Winter time is here, and even though we would like to cozy up inside and hibernate in a warm cocoon, heating our homes is becoming more expensive than ever. The U.S. Energy Information Administration expects a surge in home heating costs for 2022-23 in the Northeast region: an increase of 17% for natural gas and 11% for electricity compared to last winter. Rising energy costs are linked to higher fuel prices (resulting from the Russian invasion of Ukraine), a colder winter than last year and increased energy consumption.

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When the weather outside is frightful, cozy up with your favorite hot drink in hand.
Photo credit: Juliette Fradin Photography

Although the shorter days and longer nights of winter pull us indoors more, we can still be mindful of our energy use and try to rein in our carbon footprint. Consider these practical ways to reduce your greenhouse gas emissions this winter:

Adjust your thermostat. According to the Department of Energy, the ideal temperature for your home in winter is 68 F for comfort and to save energy. Lower it at night between 60 to 67 F and when nobody’s home. The World Health Organization recommends 64.4 F for most healthy adults. Use programmable and smart thermostats to automate these changes. 

Adjust your water heater’s temperature. Keep the temperature set at 120 F, and consider adding an insulated blanket that wraps around the tank to prevent heat loss. Or install a water heater timer and set it to run just when you need it. Also, the next time you need to replace your hot water heater, consider going tankless to drastically cut your energy bill costs. 

Close doors and vents in unused rooms. If you have a guest or storage room you rarely use, close off all vents in the room and shut all doors so you don’t heat uninhabited space.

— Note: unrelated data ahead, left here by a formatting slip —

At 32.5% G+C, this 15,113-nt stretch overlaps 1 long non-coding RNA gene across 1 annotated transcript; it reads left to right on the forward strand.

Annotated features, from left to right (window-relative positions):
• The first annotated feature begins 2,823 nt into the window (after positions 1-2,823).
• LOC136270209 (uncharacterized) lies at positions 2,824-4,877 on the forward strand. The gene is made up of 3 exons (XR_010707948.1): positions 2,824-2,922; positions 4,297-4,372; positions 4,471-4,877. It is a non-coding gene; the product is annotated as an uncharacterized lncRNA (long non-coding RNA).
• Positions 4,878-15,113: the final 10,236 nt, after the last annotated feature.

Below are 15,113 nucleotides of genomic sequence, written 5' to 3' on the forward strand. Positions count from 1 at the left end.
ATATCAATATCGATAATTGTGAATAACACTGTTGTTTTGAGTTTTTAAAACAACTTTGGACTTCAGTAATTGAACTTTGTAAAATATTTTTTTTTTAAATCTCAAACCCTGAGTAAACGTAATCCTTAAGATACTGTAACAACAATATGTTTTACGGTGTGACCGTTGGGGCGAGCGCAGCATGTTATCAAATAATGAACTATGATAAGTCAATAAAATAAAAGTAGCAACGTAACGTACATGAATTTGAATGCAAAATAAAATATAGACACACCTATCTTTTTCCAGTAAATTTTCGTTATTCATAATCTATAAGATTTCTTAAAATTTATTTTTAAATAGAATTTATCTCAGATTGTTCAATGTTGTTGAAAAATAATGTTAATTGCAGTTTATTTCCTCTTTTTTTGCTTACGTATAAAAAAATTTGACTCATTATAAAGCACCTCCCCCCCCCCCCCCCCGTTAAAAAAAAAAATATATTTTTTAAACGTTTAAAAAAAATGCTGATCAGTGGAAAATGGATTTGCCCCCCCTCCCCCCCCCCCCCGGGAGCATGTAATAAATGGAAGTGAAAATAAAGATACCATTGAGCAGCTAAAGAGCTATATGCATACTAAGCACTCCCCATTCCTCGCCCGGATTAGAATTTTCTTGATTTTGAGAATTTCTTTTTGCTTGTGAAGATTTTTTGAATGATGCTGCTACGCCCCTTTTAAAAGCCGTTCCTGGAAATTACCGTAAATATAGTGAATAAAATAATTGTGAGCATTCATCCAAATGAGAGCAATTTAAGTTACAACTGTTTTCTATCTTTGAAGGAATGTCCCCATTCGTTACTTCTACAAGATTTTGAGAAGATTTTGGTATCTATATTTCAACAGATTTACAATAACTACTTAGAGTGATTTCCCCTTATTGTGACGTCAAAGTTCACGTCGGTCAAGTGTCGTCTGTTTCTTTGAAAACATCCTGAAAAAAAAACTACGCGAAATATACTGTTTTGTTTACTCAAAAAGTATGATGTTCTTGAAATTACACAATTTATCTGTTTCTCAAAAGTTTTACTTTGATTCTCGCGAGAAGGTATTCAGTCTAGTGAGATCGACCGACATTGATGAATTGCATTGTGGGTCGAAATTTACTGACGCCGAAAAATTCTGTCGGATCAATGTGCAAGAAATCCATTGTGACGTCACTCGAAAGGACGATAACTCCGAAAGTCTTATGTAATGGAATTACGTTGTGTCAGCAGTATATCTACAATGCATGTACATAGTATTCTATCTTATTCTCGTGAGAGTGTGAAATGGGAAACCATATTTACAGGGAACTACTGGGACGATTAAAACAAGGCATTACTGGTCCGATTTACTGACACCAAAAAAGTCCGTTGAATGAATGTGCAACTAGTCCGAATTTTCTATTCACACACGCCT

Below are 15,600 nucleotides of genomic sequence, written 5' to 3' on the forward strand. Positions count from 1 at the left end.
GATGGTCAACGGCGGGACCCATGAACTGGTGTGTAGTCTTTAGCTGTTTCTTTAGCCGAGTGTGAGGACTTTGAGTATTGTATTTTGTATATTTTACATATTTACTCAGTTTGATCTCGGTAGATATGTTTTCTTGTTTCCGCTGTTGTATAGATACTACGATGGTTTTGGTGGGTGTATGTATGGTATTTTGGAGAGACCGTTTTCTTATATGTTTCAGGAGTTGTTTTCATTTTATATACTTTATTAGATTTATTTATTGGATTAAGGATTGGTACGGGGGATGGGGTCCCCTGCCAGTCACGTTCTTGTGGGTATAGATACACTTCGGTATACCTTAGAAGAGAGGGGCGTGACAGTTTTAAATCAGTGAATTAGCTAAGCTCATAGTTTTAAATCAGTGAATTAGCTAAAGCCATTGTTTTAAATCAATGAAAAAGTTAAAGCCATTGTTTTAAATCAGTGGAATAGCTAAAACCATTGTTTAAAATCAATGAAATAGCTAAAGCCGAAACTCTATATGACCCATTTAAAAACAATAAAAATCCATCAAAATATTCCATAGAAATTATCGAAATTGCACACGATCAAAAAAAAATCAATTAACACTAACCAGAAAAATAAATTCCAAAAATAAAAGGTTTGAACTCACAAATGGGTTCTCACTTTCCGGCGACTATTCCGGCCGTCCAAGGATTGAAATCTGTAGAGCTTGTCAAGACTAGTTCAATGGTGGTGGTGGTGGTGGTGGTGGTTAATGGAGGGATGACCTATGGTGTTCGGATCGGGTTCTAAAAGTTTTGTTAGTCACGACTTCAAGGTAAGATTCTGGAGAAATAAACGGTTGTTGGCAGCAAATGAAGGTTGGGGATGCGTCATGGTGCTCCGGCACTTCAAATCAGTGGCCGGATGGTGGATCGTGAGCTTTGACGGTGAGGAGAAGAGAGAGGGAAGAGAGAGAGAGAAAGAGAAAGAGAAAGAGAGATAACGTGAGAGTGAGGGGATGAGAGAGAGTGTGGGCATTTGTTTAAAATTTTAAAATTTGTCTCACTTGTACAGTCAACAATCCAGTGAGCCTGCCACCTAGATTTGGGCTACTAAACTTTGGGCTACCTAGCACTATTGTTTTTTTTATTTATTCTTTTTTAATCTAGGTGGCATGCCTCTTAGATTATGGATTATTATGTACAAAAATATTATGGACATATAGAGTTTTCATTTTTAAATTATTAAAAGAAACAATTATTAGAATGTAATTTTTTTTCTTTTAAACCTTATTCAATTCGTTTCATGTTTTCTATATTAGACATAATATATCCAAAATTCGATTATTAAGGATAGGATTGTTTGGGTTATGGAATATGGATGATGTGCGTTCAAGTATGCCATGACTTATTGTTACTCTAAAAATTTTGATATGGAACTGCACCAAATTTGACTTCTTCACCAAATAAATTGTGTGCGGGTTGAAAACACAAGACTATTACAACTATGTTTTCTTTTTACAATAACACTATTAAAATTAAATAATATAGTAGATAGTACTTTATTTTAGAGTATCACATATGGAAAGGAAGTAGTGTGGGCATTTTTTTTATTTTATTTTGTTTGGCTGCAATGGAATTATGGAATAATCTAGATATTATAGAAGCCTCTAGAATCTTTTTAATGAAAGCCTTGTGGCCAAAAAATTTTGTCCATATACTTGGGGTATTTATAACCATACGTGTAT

Change your furnace filters. Keep your HVAC system running at peak efficiency by changing the filter at least every 90 days. 

Clean your refrigerator coils. Your fridge has to work extra hard when its condenser coils are dirty, so try to clean them thoroughly once a year.   

Unplug unused electronics to avoid “phantom load” (or “vampire energy”), the electricity a plugged device uses even when it’s turned off. Think of chargers, computers, printers, coffeemakers, microwave ovens and so on. Or use a smart strip surge protector that you can turn off. 

Air dry dishes in the dishwasher. Choose an express or delicate wash cycle that doesn’t include a full drying session. Once the dishwasher is done, simply crack the door open a few inches and let the dishes finish air-drying. Check if your appliance has an automatic air-dry setting. And remember to always fully load the dishwasher before washing.

Turn off your oven early and preheat only if you must. Turn the oven or stove off a few minutes before your meal is ready and let the heat finish the job for you. For foods that require long cooking times, preheating the oven is often unnecessary. 

Close the curtains at night. Windows cause heat loss as they are not as insulated as walls. Cover them up with insulated thermal curtains during the night to reduce heat loss.

Use cellular (or honeycomb) shades. The cell pockets trap air around the windows and drastically prevent heat from escaping your home in winter and entering in summer. They keep the room warm in the winter and cool in the summer. Look for ones made from recycled materials.
Stay warm with clothes, blankets and socks. It’s much more cost-effective to warm your body than your house.

Close the damper when not using the fireplace.

Place rugs on hard floors. And even on your walls! Rugs can work as wall hangings to add more insulation to a room.

With the onset of 2023, the Inflation Reduction Act of 2022 helps consumers to switch from fossil fuels to electricity, thanks to rebates and tax credits through 2032. Next time you need to make some home improvements, you can claim up to 30% of the cost of new qualifying windows, solar panels, heat pumps, electric stoves and more. 

Most of these tips can save you money all year long. The goal is not to be perfect all the time but to do what is right for the earth … and your wallet!  

Juliette Fradin writes about eco-friendly living for the Hyattsville Life & Times.